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Raiderland, All about Grey Galloway
Chapter 17


  As I write the words, there comes before me a long defile of men and women whom I have known, natives of or resident in the parish of Balmaghie. Of mine own I will say nothing, though they too were held of the worthiest, save of William Crockett, so lately of Glenlochar, swiftly carried off by a fever caught in the discharge of his duty, and followed to an honoured grave by the sincere mourning of a whole countryside, leaving a name of an enduring sweet savour for simple truth, justice, and loyalty.

  Of a few others I have spoken elsewhere, notably in the chapters of this book entitled Four Galloway Farms.

The M'Haffies.

  As characters, I do not think that any in all Galloway impressed my boyish mind so much as the three Laurieston old maids, Mary, Jennie, and Jean M'Haffie. I have written of them time and again.

  Hardly ever did I go to church without making  up to the three brave little old maids, who, leaving a Free Kirk at their very door, and an Established one over the hill, made their way seven long miles to the true Kirk of the Persecutions.

  It had always, I think. been a grief to them that there was no Lag to make them testify up to the chin in Solway tide, or with a great fiery match between their fingers to burn them to the bone. But what they could, they did. They trudged fourteen miles every Sabbath day, with their dresses “feat and snod” and their linen like the very snow, to listen to the gospel preached according to their consciences. They were all the smallest or women, but their hearts were great, and those who knew them held them far more worthy of honour than all the lairds of the parish.

  Of them all only one remains.1 But their name and honour shall not be forgotten on Deeside while fire bums and water runs, if this biographer can help it. The M'Haffies were all distinguished by their sturdy independence, but Jen M'Haffie was ever the cleverest with her head. A former parish minister had once mistaken Jen for a person of limited intelligence; but he altered his opinion after Jen had taken him through-hands upon the Settlement of ”Aughty-nine” (1689), when the Cameronians refused to enter into the Church or Scotland as reconstructed by the Revolution Settlement.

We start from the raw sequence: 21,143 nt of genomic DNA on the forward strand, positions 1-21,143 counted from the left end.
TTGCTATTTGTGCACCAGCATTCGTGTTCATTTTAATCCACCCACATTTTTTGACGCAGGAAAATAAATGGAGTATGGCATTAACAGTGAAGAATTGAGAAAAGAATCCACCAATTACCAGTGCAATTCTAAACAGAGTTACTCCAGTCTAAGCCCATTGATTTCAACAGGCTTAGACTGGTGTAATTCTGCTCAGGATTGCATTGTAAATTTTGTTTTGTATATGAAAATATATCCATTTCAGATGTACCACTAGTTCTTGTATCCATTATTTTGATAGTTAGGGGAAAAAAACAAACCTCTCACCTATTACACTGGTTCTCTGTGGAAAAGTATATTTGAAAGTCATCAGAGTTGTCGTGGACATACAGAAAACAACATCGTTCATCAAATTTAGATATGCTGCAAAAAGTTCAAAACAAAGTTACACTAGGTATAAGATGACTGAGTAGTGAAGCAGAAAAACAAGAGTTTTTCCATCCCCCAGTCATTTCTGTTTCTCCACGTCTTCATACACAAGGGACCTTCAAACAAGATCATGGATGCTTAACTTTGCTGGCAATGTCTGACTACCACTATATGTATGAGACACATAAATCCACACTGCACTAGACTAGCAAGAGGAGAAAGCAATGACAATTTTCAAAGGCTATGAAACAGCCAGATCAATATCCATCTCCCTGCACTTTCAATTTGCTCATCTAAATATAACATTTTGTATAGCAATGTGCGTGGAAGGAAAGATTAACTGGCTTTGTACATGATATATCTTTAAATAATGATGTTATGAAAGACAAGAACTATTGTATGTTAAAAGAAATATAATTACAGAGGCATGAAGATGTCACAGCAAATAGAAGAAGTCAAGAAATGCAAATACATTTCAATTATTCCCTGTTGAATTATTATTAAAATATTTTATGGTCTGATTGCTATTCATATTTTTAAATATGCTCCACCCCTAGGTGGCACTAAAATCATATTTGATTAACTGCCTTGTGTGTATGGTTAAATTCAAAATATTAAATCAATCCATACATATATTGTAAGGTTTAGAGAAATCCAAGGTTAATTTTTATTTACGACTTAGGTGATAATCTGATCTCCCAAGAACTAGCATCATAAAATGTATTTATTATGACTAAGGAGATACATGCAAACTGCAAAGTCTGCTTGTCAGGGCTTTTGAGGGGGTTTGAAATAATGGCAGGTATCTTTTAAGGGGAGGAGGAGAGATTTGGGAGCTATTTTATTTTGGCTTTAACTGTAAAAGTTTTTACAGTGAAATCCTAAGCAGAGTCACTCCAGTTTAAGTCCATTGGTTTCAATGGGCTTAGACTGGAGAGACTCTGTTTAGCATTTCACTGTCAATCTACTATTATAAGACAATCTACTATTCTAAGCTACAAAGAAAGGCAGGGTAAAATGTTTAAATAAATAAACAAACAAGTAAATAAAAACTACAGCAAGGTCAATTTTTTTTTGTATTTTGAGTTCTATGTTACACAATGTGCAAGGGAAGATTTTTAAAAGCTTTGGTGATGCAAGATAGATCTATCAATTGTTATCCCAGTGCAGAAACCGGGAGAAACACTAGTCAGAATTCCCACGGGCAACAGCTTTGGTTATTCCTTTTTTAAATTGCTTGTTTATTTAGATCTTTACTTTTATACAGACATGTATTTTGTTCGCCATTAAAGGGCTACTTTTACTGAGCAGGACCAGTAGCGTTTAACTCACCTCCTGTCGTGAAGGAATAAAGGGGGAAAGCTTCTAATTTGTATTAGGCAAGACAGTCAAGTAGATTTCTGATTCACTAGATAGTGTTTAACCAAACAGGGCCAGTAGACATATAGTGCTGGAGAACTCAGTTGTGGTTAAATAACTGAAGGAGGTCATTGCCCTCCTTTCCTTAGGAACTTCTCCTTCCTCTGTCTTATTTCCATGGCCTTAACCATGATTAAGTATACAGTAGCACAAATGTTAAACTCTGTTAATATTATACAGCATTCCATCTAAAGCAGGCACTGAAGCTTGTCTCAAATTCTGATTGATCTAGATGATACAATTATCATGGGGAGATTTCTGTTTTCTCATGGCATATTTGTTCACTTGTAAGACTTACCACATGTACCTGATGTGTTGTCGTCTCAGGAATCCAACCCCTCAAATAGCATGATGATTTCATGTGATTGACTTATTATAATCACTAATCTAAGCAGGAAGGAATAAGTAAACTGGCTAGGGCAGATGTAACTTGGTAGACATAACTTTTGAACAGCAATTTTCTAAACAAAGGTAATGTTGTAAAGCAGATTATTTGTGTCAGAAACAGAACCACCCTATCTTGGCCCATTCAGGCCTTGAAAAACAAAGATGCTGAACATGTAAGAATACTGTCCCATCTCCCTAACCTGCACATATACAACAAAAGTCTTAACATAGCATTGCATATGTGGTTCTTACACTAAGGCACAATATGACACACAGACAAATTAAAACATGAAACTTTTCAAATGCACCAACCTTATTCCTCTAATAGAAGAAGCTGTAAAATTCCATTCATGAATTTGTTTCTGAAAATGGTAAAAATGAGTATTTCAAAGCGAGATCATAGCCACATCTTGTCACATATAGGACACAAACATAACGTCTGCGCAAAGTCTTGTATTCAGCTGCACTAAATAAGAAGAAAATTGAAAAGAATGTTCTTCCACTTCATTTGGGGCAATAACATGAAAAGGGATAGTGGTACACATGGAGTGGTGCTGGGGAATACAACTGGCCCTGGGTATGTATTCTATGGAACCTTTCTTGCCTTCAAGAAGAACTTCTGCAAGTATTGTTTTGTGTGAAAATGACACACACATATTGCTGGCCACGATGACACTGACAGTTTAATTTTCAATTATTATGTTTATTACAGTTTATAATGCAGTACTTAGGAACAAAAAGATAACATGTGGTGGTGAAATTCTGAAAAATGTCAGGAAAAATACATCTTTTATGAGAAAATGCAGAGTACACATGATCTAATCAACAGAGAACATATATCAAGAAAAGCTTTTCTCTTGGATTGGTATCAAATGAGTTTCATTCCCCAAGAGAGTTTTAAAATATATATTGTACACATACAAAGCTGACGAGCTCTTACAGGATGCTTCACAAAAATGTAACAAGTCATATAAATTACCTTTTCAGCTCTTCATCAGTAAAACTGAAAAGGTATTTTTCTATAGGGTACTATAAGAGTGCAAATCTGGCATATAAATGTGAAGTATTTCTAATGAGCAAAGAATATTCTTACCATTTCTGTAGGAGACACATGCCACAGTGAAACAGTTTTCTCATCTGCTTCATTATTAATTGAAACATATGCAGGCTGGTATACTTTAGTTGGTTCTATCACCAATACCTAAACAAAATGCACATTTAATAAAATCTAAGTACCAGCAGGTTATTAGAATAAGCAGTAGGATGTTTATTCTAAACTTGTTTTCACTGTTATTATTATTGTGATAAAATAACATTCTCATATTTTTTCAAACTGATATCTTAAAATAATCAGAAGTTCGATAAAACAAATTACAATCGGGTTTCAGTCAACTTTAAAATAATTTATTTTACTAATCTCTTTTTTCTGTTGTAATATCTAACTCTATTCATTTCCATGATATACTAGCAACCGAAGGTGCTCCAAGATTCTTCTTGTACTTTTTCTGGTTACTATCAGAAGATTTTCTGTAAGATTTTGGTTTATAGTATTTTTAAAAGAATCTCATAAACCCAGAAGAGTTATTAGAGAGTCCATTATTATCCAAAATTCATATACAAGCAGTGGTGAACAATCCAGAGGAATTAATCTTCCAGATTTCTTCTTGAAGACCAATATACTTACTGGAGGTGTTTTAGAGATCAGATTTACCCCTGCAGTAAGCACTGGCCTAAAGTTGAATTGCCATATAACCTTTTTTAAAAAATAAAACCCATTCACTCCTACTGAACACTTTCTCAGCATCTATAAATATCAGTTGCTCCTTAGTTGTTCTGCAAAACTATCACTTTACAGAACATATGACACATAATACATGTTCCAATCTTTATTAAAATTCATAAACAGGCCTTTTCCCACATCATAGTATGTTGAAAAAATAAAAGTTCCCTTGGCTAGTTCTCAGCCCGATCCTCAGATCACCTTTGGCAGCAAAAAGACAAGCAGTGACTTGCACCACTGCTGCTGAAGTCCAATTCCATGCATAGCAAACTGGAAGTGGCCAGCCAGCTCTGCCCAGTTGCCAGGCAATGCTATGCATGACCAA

The three sisters kept a little shop which the two less active tended j while Mary, the business woman of the family, resorted to Cairn Edward every Monday and Thursday with and for a miscellaneous cargo. As she plodded the weary way, she divided herself between conning the sermons of the previous Sabbath, arranging her packages, and anathematising the cuddy. “Ye person–ye awfu' person!”  was her severest denunciation.

  Billy was a donkey of parts. He knew what houses to call at. It is said that he always brayed when he had to pass the Established manse, in order to express his feelings. But in spite of this Billy was not a true Cameronian. It was always suspected that he could not be much more than

1 Alas, no more even one!

The Laurieston Express.

Cameronian by marriage–a" tacked-on one," in short. His walk and conversation were by no means so straightforward as those of one sound in the faith ought to have been. It was easy to tell when Billy and his cart had passed along the road, for his tracks did not go forward, like all other wheel-marks, but meandered hither and thither across the road, as tough he had been weaving some intricate web or his own devising. He was called the Laurieston Express, and his record was a mile and a quarter an hour, good going.

 Mary herself was generally tugging at him to come on. She pulled Billy, and Billy pulled the cart. But, nevertheless, in the long run, it was the will of Billy that was the ultimate law. The School Boy was very glad to have the M'Haffies taken up on the cart, both because he was allowed to walk all the time, and because he hoped to get Mary into a good temper against next Tuesday.

  Mary came his way twice a week–on Tuesdays and Fridays. As the School Boy plodded along towards school he met her, and, being allowed by his granny one penny to spend at Mary's cart, he generally occupied most of church time, and all the school hours for a day or two before, in deciding what he would buy.

  It did not make choice any easier that alternatives were strictly limited. While he was slowly and laboriously making up his mind as to the long-drawn-out merits of four farthing biscuits, the way that “halfpenny Abernethies" melted in the mouth arose before him with irresistible force. And just as he had settled to have these, the thought of charming explorations after the currants in a couple of “cookies" was really too much for him. Again, the solid and enduring charms of a penny I”Jew's roll," into which he could put his lump of butter, often entirely unsettled his mind at the last moment. The consequence was that he had always to make up his mind in the immediate presence of the objects, and by that time neither Billy nor Mary could brook any very long delays.